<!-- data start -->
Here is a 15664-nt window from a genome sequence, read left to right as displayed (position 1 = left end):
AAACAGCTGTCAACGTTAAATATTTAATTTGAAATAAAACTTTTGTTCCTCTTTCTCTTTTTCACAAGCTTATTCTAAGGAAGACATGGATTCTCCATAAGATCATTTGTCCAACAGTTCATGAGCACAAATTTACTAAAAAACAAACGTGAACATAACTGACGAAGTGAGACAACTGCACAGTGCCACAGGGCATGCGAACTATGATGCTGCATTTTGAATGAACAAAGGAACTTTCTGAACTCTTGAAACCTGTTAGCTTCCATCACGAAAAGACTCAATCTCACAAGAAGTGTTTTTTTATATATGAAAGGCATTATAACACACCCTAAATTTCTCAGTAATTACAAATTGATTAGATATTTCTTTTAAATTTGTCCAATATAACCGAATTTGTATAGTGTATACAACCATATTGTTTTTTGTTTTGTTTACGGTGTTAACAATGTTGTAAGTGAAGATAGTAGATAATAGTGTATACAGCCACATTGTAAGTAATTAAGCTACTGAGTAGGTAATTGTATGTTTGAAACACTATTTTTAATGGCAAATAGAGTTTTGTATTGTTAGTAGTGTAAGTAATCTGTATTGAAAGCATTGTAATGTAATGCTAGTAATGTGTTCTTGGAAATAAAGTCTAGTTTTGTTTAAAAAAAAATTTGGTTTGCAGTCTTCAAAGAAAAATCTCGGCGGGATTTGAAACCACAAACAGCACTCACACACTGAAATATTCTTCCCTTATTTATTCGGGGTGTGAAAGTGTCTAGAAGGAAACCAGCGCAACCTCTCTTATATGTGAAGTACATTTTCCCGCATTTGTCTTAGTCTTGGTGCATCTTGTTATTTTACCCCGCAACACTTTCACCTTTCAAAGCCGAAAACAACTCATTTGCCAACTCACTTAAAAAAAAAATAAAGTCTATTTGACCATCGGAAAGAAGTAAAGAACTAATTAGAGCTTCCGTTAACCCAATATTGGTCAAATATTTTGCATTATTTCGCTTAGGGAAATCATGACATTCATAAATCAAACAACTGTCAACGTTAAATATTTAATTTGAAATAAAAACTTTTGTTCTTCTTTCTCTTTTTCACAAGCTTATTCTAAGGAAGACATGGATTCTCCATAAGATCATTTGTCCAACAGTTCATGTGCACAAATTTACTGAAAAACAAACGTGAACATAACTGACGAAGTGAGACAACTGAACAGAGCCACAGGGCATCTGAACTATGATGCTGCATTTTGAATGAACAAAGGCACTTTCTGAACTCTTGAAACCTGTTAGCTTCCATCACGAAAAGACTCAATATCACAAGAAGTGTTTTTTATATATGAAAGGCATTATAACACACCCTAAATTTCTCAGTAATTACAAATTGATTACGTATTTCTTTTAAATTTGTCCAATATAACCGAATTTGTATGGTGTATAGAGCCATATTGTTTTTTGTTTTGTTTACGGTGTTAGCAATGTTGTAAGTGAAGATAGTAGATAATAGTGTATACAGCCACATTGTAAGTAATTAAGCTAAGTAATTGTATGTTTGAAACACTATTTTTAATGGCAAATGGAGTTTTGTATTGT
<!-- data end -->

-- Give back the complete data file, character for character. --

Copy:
Here is a 15664-nt window from a genome sequence, read left to right as displayed (position 1 = left end):
AAACAGCTGTCAACGTTAAATATTTAATTTGAAATAAAACTTTTGTTCCTCTTTCTCTTTTTCACAAGCTTATTCTAAGGAAGACATGGATTCTCCATAAGATCATTTGTCCAACAGTTCATGAGCACAAATTTACTAAAAAACAAACGTGAACATAACTGACGAAGTGAGACAACTGCACAGTGCCACAGGGCATGCGAACTATGATGCTGCATTTTGAATGAACAAAGGAACTTTCTGAACTCTTGAAACCTGTTAGCTTCCATCACGAAAAGACTCAATCTCACAAGAAGTGTTTTTTTATATATGAAAGGCATTATAACACACCCTAAATTTCTCAGTAATTACAAATTGATTAGATATTTCTTTTAAATTTGTCCAATATAACCGAATTTGTATAGTGTATACAACCATATTGTTTTTTGTTTTGTTTACGGTGTTAACAATGTTGTAAGTGAAGATAGTAGATAATAGTGTATACAGCCACATTGTAAGTAATTAAGCTACTGAGTAGGTAATTGTATGTTTGAAACACTATTTTTAATGGCAAATAGAGTTTTGTATTGTTAGTAGTGTAAGTAATCTGTATTGAAAGCATTGTAATGTAATGCTAGTAATGTGTTCTTGGAAATAAAGTCTAGTTTTGTTTAAAAAAAAATTTGGTTTGCAGTCTTCAAAGAAAAATCTCGGCGGGATTTGAAACCACAAACAGCACTCACACACTGAAATATTCTTCCCTTATTTATTCGGGGTGTGAAAGTGTCTAGAAGGAAACCAGCGCAACCTCTCTTATATGTGAAGTACATTTTCCCGCATTTGTCTTAGTCTTGGTGCATCTTGTTATTTTACCCCGCAACACTTTCACCTTTCAAAGCCGAAAACAACTCATTTGCCAACTCACTTAAAAAAAAAATAAAGTCTATTTGACCATCGGAAAGAAGTAAAGAACTAATTAGAGCTTCCGTTAACCCAATATTGGTCAAATATTTTGCATTATTTCGCTTAGGGAAATCATGACATTCATAAATCAAACAACTGTCAACGTTAAATATTTAATTTGAAATAAAAACTTTTGTTCTTCTTTCTCTTTTTCACAAGCTTATTCTAAGGAAGACATGGATTCTCCATAAGATCATTTGTCCAACAGTTCATGTGCACAAATTTACTGAAAAACAAACGTGAACATAACTGACGAAGTGAGACAACTGAACAGAGCCACAGGGCATCTGAACTATGATGCTGCATTTTGAATGAACAAAGGCACTTTCTGAACTCTTGAAACCTGTTAGCTTCCATCACGAAAAGACTCAATATCACAAGAAGTGTTTTTTATATATGAAAGGCATTATAACACACCCTAAATTTCTCAGTAATTACAAATTGATTACGTATTTCTTTTAAATTTGTCCAATATAACCGAATTTGTATGGTGTATAGAGCCATATTGTTTTTTGTTTTGTTTACGGTGTTAGCAATGTTGTAAGTGAAGATAGTAGATAATAGTGTATACAGCCACATTGTAAGTAATTAAGCTAAGTAATTGTATGTTTGAAACACTATTTTTAATGGCAAATGGAGTTTTGTATTGT